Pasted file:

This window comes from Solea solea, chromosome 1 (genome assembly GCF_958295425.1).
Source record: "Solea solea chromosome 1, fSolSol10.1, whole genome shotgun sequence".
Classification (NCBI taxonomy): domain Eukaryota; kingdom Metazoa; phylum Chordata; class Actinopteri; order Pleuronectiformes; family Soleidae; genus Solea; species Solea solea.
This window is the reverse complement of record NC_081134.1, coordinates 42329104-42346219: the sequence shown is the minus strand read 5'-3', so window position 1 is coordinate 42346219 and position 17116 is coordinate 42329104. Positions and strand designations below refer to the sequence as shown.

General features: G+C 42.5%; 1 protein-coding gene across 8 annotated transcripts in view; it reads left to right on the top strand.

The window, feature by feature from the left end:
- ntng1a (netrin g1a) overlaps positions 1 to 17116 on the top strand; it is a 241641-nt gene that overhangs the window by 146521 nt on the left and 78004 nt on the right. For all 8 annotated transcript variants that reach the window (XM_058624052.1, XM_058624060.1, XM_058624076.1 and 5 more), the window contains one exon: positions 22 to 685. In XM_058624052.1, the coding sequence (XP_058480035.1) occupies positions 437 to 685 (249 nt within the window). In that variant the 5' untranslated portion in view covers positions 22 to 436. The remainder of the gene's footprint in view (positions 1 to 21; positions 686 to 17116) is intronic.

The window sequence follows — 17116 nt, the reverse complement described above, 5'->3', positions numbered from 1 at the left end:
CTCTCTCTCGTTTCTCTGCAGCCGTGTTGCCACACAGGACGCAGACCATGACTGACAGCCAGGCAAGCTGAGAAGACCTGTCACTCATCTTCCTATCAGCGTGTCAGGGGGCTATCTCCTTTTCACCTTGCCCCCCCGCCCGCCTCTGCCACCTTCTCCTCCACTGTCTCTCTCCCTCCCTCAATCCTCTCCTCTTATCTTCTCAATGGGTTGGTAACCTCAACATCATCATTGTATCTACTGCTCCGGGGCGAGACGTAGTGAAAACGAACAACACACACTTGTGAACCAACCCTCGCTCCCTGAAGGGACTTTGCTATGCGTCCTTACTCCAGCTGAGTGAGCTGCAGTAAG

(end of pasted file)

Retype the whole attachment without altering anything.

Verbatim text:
This window comes from Solea solea, chromosome 1 (genome assembly GCF_958295425.1).
Source record: "Solea solea chromosome 1, fSolSol10.1, whole genome shotgun sequence".
Classification (NCBI taxonomy): domain Eukaryota; kingdom Metazoa; phylum Chordata; class Actinopteri; order Pleuronectiformes; family Soleidae; genus Solea; species Solea solea.
This window is the reverse complement of record NC_081134.1, coordinates 42329104-42346219: the sequence shown is the minus strand read 5'-3', so window position 1 is coordinate 42346219 and position 17116 is coordinate 42329104. Positions and strand designations below refer to the sequence as shown.

General features: G+C 42.5%; 1 protein-coding gene across 8 annotated transcripts in view; it reads left to right on the top strand.

The window, feature by feature from the left end:
- ntng1a (netrin g1a) overlaps positions 1 to 17116 on the top strand; it is a 241641-nt gene that overhangs the window by 146521 nt on the left and 78004 nt on the right. For all 8 annotated transcript variants that reach the window (XM_058624052.1, XM_058624060.1, XM_058624076.1 and 5 more), the window contains one exon: positions 22 to 685. In XM_058624052.1, the coding sequence (XP_058480035.1) occupies positions 437 to 685 (249 nt within the window). In that variant the 5' untranslated portion in view covers positions 22 to 436. The remainder of the gene's footprint in view (positions 1 to 21; positions 686 to 17116) is intronic.

The window sequence follows — 17116 nt, the reverse complement described above, 5'->3', positions numbered from 1 at the left end:
CTCTCTCTCGTTTCTCTGCAGCCGTGTTGCCACACAGGACGCAGACCATGACTGACAGCCAGGCAAGCTGAGAAGACCTGTCACTCATCTTCCTATCAGCGTGTCAGGGGGCTATCTCCTTTTCACCTTGCCCCCCCGCCCGCCTCTGCCACCTTCTCCTCCACTGTCTCTCTCCCTCCCTCAATCCTCTCCTCTTATCTTCTCAATGGGTTGGTAACCTCAACATCATCATTGTATCTACTGCTCCGGGGCGAGACGTAGTGAAAACGAACAACACACACTTGTGAACCAACCCTCGCTCCCTGAAGGGACTTTGCTATGCGTCCTTACTCCAGCTGAGTGAGCTGCAGTAAG